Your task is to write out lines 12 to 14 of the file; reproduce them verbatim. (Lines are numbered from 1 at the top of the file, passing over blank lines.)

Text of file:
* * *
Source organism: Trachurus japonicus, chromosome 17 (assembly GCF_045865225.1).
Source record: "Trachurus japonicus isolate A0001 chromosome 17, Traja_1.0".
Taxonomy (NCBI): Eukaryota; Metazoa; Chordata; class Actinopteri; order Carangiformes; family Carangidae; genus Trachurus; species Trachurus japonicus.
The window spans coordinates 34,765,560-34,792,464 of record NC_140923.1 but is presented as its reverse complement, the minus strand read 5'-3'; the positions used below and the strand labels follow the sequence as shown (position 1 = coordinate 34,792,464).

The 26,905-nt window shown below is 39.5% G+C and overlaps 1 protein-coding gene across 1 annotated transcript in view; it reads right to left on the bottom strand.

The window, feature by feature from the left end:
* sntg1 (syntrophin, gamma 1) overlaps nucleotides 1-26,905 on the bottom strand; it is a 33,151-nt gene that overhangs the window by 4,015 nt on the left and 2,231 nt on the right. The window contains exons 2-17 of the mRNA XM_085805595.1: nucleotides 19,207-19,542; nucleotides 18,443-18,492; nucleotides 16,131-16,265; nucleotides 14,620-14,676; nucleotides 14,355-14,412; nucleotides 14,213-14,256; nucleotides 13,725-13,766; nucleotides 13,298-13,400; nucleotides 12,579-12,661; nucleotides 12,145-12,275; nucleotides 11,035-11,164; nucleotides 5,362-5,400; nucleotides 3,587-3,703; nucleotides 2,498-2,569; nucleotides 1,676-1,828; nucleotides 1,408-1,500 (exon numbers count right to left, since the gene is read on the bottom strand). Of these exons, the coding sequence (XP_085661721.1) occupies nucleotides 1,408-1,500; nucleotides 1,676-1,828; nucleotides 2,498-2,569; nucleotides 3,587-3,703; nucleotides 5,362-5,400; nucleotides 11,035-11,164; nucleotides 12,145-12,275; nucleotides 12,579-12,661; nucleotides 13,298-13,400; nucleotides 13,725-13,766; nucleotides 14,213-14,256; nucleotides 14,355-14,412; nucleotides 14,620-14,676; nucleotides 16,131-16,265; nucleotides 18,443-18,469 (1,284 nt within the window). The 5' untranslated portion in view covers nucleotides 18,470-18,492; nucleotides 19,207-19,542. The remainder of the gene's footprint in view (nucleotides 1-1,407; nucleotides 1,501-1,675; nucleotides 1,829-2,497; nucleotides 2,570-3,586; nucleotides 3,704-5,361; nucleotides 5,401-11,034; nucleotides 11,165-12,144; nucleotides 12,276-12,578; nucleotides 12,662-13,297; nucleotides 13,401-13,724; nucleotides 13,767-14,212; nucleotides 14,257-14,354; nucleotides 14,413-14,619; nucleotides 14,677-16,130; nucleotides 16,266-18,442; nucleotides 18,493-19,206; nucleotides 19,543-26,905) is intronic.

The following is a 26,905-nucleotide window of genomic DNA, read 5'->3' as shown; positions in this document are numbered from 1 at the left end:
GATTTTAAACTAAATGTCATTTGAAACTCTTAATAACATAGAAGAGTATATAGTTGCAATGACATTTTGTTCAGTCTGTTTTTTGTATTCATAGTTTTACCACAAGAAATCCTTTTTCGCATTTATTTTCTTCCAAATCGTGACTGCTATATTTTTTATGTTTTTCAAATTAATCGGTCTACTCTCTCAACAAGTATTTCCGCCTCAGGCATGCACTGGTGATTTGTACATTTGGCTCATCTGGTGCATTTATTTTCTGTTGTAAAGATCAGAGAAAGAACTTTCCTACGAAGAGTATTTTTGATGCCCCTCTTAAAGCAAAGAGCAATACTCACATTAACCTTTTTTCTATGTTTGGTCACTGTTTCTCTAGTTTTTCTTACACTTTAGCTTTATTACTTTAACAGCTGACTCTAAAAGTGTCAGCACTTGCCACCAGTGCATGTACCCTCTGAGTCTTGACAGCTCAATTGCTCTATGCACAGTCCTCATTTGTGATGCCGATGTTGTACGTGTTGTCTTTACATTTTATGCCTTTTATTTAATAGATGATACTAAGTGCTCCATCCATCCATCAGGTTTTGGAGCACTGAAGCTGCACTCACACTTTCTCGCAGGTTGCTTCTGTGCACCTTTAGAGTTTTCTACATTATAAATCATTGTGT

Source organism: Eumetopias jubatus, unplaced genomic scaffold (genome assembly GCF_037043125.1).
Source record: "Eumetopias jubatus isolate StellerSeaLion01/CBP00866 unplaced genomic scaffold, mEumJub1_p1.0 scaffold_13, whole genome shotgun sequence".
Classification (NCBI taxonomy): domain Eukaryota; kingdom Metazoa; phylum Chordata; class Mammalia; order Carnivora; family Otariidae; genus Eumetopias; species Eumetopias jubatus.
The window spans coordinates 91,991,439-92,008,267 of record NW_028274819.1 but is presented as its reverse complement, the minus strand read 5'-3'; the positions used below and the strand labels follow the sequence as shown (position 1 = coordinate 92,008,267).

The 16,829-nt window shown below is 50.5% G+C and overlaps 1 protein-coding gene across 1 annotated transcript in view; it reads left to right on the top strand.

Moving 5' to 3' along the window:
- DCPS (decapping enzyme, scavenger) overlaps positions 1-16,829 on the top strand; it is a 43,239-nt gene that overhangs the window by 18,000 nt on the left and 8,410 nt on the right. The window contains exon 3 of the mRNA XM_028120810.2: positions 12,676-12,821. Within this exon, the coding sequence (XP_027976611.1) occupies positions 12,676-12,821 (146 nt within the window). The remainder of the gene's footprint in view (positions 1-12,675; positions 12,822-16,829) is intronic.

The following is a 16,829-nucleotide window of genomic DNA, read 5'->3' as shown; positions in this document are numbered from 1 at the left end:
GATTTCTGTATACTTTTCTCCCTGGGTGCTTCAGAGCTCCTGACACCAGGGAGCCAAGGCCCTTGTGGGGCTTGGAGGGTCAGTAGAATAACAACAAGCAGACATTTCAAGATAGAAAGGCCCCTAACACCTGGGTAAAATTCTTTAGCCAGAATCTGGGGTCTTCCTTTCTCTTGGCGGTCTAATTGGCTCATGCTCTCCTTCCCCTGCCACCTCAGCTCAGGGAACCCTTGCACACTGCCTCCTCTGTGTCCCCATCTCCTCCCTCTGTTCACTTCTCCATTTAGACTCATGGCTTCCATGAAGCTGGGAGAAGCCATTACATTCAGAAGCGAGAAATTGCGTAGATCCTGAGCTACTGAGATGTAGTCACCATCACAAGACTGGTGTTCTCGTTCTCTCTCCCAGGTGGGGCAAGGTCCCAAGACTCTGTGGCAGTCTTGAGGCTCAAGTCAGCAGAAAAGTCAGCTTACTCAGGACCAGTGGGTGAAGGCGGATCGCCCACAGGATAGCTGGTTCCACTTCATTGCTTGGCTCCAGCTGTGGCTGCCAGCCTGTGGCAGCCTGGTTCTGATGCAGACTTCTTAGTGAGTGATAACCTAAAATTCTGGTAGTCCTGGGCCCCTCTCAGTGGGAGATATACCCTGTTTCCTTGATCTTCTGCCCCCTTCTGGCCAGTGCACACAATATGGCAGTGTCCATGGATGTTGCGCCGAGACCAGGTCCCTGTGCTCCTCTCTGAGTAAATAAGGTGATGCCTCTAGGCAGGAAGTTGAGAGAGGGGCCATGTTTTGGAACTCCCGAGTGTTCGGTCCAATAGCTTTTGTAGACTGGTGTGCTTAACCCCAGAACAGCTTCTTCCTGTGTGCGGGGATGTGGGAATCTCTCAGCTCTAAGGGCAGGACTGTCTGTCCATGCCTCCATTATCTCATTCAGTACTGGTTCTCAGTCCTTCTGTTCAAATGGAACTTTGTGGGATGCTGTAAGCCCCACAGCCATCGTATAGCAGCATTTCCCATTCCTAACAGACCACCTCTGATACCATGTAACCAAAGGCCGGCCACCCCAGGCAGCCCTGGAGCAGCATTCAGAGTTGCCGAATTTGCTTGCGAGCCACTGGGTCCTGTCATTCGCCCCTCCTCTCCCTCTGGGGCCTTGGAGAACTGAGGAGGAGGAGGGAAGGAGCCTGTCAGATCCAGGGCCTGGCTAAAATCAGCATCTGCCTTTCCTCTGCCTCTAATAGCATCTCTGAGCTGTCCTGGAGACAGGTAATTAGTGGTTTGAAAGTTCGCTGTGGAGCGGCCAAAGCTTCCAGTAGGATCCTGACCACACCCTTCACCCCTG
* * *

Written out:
Classification (NCBI taxonomy): domain Eukaryota; kingdom Metazoa; phylum Chordata; class Mammalia; order Carnivora; family Otariidae; genus Eumetopias; species Eumetopias jubatus.
The window spans coordinates 91,991,439-92,008,267 of record NW_028274819.1 but is presented as its reverse complement, the minus strand read 5'-3'; the positions used below and the strand labels follow the sequence as shown (position 1 = coordinate 92,008,267).

The 16,829-nt window shown below is 50.5% G+C and overlaps 1 protein-coding gene across 1 annotated transcript in view; it reads left to right on the top strand.